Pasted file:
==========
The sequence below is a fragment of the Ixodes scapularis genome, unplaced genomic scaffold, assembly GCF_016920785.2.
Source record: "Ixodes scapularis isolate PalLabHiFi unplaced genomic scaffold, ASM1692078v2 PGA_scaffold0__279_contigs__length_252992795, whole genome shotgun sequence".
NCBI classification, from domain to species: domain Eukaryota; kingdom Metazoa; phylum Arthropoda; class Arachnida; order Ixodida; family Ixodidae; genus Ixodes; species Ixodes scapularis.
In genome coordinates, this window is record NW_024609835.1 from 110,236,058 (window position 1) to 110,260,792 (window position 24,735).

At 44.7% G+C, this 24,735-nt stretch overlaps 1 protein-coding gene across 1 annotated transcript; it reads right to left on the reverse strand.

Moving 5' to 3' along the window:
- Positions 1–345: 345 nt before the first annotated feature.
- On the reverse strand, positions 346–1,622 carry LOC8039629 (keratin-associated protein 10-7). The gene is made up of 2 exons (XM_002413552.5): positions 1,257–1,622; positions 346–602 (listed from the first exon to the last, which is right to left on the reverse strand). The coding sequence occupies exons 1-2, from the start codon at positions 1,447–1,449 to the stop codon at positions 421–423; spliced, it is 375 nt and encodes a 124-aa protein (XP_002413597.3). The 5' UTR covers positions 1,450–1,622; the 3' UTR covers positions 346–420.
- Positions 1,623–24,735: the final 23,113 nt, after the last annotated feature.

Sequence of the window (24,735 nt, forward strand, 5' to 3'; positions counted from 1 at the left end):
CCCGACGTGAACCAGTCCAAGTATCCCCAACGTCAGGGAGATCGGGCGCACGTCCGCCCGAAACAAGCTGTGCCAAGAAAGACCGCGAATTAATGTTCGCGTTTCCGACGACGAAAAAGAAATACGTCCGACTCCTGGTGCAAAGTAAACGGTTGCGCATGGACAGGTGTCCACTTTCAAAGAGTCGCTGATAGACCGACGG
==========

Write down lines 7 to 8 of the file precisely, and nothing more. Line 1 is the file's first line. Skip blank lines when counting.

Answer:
- Positions 1–345: 345 nt before the first annotated feature.
- On the reverse strand, positions 346–1,622 carry LOC8039629 (keratin-associated protein 10-7). The gene is made up of 2 exons (XM_002413552.5): positions 1,257–1,622; positions 346–602 (listed from the first exon to the last, which is right to left on the reverse strand). The coding sequence occupies exons 1-2, from the start codon at positions 1,447–1,449 to the stop codon at positions 421–423; spliced, it is 375 nt and encodes a 124-aa protein (XP_002413597.3). The 5' UTR covers positions 1,450–1,622; the 3' UTR covers positions 346–420.